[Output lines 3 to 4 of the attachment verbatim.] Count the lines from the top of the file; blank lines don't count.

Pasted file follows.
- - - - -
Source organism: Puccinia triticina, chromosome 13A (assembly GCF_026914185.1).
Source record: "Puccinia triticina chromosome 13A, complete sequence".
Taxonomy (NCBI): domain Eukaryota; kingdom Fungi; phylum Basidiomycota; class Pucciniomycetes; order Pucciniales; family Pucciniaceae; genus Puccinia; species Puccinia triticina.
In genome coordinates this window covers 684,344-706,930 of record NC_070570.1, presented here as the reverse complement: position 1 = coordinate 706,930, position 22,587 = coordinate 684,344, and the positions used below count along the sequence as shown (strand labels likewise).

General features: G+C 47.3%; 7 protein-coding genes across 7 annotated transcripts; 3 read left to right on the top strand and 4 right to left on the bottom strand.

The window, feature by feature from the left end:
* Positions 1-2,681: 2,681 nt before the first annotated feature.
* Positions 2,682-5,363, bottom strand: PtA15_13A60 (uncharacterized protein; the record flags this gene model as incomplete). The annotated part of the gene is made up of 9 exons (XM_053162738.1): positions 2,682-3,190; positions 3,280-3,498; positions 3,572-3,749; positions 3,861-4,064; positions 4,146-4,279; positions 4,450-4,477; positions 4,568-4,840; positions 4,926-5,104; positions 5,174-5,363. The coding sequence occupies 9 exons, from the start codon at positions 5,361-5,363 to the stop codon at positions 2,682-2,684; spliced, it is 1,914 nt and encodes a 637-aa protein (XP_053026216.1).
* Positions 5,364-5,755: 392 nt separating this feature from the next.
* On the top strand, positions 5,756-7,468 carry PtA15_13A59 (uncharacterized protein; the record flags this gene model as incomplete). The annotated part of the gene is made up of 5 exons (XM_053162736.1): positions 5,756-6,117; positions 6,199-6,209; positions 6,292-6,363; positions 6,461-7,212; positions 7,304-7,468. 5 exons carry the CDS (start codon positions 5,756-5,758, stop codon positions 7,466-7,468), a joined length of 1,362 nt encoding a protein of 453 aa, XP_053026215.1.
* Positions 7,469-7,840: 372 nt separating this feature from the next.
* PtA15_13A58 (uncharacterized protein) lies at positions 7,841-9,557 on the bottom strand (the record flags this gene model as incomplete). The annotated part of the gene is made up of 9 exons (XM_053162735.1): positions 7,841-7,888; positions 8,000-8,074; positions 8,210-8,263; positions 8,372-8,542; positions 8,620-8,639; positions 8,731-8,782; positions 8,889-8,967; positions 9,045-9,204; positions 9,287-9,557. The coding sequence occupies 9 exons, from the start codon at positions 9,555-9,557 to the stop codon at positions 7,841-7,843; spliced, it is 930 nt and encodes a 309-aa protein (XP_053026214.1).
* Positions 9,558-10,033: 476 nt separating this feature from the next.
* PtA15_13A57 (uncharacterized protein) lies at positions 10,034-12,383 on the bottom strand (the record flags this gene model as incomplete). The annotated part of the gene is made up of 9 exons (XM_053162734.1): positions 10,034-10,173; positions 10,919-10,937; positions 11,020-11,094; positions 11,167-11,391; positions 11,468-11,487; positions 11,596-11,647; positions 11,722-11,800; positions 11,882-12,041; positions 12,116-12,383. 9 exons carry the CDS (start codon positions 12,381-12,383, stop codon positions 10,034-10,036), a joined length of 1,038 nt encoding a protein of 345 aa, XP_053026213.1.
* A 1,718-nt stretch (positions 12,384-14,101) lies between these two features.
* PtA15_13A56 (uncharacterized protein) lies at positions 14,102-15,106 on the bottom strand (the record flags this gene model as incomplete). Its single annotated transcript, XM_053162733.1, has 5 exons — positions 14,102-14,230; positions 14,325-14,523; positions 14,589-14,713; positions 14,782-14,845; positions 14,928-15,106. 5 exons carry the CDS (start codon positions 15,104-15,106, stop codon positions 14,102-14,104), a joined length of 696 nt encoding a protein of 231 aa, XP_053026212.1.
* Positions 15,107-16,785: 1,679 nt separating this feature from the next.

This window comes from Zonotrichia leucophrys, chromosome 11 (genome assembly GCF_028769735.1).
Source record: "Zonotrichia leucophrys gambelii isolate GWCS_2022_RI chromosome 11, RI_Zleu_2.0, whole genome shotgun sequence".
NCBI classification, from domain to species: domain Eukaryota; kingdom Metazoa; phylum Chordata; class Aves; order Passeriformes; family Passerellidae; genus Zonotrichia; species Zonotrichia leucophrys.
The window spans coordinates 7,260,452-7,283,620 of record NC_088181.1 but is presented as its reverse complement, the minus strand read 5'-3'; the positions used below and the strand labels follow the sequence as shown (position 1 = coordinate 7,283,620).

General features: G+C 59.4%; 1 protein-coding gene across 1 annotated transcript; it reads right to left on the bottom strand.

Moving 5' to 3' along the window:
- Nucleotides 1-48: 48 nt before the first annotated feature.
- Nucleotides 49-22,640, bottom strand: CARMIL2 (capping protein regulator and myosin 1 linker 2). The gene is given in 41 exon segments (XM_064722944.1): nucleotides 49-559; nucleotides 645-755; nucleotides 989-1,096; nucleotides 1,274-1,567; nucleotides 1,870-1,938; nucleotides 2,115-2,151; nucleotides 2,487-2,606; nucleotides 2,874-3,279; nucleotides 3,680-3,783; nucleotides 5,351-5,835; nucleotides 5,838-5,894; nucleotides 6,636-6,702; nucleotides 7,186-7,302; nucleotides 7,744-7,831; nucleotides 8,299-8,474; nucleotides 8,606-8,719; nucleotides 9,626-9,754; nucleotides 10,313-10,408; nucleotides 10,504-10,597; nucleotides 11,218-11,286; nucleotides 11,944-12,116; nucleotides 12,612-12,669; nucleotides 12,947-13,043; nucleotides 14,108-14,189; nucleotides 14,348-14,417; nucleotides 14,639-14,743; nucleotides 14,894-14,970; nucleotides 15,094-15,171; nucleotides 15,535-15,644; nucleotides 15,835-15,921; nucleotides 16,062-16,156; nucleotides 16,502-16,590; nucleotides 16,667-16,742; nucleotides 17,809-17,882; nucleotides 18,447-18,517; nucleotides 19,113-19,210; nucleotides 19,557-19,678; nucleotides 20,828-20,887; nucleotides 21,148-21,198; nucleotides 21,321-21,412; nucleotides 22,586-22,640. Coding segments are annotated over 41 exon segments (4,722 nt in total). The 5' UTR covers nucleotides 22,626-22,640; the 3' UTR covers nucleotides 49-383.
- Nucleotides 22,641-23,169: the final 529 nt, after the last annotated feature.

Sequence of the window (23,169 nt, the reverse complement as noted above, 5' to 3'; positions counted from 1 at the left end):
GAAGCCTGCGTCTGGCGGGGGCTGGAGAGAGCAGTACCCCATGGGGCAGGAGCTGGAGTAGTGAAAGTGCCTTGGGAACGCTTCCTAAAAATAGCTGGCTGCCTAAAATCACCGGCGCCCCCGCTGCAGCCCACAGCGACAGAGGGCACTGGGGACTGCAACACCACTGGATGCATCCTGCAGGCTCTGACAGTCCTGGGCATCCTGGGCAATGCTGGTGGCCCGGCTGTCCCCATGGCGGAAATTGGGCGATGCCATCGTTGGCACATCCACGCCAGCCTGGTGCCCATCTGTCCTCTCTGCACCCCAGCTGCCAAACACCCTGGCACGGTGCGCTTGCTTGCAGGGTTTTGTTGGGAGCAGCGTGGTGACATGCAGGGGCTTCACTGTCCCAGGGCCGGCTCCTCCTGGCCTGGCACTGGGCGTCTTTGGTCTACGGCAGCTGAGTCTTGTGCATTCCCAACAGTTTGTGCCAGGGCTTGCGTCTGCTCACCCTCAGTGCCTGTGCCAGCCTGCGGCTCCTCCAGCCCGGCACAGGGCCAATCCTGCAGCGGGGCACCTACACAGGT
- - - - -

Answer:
Taxonomy (NCBI): domain Eukaryota; kingdom Fungi; phylum Basidiomycota; class Pucciniomycetes; order Pucciniales; family Pucciniaceae; genus Puccinia; species Puccinia triticina.
In genome coordinates this window covers 684,344-706,930 of record NC_070570.1, presented here as the reverse complement: position 1 = coordinate 706,930, position 22,587 = coordinate 684,344, and the positions used below count along the sequence as shown (strand labels likewise).